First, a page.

To model an eccentric chainring, I need to pick a shape. For simplicity, I assume the radius has a cosine-dependence on the angle, with two peaks and two valleys around the chainring circle. The radius of the amplitude of this cosine to the mean radius of the chainring I define as the "eccentricity". An eccentricity of 0 defines a circular chainring, while an eccentricity of 10% defines a ring where the effective number of teeth varies from 10% below to 10% above the number of teeth in a ring with the same mean radius. So a round ring with 50 teeth would be roughly comparable to a ring with 10% eccentricity where the instantaneous gear ratio varied from an effective 45 tooth front to a 55 tooth front, approximately.

Here's a comparison of chainring shapes with eccentricities of 0%, 5%, 10%, 15%, and 20%. 20% is fairly extreme, clearly: the front derailleur would face a substantial challenge with such an eccentric ring.

chainring shapes

In contrast, here's Tour de France winner Chris Froome's rings, which are clearly eccentric, but not as extreme as my 20% case. According to Osymmetric, their commercially available big-ring corresponds to an eccentricity of 7%. I think Froome's rings are custom, however.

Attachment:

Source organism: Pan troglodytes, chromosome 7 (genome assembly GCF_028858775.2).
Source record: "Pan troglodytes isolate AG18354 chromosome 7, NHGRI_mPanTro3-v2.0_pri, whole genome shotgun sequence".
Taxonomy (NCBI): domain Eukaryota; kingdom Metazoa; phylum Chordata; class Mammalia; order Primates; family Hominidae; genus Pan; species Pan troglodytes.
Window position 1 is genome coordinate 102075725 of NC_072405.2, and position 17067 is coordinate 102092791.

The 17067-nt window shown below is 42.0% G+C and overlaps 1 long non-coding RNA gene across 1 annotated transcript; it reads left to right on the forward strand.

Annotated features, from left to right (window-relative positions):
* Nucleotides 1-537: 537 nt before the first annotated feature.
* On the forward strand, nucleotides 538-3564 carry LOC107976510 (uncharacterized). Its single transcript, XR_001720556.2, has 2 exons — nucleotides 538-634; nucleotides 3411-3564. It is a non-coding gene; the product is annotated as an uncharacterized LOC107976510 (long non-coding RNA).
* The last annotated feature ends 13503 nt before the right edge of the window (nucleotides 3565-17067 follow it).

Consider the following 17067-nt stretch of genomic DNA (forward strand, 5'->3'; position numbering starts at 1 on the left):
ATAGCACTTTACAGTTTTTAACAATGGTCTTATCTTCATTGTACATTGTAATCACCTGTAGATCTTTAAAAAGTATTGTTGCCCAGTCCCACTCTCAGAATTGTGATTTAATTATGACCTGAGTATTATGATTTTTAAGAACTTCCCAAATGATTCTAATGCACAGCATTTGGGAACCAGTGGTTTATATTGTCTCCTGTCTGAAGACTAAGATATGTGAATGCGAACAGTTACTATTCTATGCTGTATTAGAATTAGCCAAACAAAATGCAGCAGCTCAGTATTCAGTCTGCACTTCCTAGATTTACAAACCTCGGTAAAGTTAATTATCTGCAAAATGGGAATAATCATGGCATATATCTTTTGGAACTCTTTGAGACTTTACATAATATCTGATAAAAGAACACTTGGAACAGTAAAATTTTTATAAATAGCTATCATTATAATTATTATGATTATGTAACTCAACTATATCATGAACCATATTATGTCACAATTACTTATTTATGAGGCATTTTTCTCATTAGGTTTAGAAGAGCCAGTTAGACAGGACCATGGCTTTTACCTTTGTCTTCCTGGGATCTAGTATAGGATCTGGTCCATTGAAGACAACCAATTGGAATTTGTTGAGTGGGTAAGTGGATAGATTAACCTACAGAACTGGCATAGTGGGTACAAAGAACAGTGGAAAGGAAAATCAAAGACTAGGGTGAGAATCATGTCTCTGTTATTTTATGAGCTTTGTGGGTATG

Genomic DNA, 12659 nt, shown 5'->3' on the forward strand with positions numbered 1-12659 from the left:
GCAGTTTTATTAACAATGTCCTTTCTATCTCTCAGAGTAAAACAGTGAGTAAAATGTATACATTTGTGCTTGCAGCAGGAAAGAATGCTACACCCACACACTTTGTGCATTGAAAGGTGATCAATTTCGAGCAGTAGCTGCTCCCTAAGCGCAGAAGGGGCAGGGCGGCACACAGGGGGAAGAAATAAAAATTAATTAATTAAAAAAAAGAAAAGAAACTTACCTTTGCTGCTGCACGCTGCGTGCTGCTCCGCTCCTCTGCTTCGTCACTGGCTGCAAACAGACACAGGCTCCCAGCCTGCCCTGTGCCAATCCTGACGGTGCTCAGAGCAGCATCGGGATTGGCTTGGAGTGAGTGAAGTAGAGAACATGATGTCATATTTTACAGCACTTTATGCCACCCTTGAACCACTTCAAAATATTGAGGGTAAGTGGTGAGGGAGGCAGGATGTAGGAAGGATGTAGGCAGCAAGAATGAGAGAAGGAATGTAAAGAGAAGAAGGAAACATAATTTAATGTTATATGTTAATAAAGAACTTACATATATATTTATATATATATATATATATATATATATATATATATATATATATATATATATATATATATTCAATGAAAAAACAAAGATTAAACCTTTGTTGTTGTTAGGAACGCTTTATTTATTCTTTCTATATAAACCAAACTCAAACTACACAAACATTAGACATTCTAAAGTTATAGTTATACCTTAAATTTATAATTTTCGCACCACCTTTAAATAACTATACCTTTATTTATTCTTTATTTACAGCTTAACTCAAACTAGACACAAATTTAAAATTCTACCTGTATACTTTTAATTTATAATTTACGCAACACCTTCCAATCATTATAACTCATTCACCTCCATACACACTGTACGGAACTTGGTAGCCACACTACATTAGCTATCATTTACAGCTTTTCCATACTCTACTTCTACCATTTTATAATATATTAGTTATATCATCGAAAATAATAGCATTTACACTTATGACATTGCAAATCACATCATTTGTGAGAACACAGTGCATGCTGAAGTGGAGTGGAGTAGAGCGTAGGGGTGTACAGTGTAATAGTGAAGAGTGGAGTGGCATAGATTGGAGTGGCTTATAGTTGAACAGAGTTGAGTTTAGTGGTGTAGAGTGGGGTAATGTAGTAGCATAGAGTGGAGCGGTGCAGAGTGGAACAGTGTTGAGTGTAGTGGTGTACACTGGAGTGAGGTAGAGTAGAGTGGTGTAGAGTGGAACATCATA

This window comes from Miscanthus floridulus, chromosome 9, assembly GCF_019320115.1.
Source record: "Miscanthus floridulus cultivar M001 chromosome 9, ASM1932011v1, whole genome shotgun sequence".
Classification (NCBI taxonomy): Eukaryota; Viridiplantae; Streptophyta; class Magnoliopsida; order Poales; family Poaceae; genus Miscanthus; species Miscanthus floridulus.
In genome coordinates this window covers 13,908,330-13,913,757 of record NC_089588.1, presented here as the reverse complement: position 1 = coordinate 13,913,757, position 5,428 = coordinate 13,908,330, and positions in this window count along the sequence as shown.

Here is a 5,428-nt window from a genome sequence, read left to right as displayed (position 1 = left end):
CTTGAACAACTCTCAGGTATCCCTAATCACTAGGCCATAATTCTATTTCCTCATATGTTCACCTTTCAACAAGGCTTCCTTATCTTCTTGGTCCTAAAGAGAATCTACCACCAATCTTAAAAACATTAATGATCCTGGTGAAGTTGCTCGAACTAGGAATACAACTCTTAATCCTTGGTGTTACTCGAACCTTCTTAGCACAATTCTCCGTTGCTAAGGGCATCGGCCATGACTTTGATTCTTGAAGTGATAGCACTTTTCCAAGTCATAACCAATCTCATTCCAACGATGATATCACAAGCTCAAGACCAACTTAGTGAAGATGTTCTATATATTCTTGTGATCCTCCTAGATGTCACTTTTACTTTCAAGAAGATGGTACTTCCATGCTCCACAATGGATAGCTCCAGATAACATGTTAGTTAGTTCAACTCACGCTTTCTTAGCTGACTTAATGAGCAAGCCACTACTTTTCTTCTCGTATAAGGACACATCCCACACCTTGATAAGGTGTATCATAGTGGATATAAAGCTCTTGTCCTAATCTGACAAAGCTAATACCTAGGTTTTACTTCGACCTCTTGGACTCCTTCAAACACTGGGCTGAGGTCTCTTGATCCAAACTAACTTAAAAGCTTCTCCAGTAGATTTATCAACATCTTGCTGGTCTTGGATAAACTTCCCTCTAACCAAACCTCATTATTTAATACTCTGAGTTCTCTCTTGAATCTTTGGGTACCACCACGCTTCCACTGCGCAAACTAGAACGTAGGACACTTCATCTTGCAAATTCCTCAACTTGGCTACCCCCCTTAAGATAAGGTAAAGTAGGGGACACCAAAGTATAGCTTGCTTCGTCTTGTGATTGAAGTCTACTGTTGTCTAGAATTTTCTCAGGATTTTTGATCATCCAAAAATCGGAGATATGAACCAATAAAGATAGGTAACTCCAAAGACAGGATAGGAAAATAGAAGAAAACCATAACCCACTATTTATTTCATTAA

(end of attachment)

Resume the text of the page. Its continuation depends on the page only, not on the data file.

Chris Froome's rings (CyclingNews)
Chris Froome's rings (CyclingNews)

I'll look at the power-versus-rpm contours for the pedaling simulation, taking only the ninth full pedal stroke. Here's the result for a flat road with a rider going 80 rpm:

flat road @ 80 rpm

With round rings, the cadence is fairly constant: the inertia of the bike carries the feet through the dead spots. But the effect of the eccentric rings is profound. With the largest radius roughly aligned with the positions of maximum power application, the cadence drops to a minimum when power is at a maximum. The rings are working as designed. But it's clear there's now a strong correlation between cadence and power. There's also a correlation between cadence and torque (not plotted).

Now I consider a second case: where the rider is grinding up a 20% grade at 50 rpm. Here's that result:

20% grade @ 50 rpm

There's now considerable cadence variation through the pedal stroke with the round rings, but for each power, there's a high and low value with roughly the same average. The linear correlation is thus relatively small. With the eccentric rings, the shapes becomes more diagonal. The correlation is much stronger.

This negative linear correlation results in an overestimation of power, as was shown in the equations. Here's an example, pedaling on level ground accelerating from 40 rpm to 120 rpm with a 20% eccentric chainring. Note the rider only gets to 97 rpm during these pedal strokes.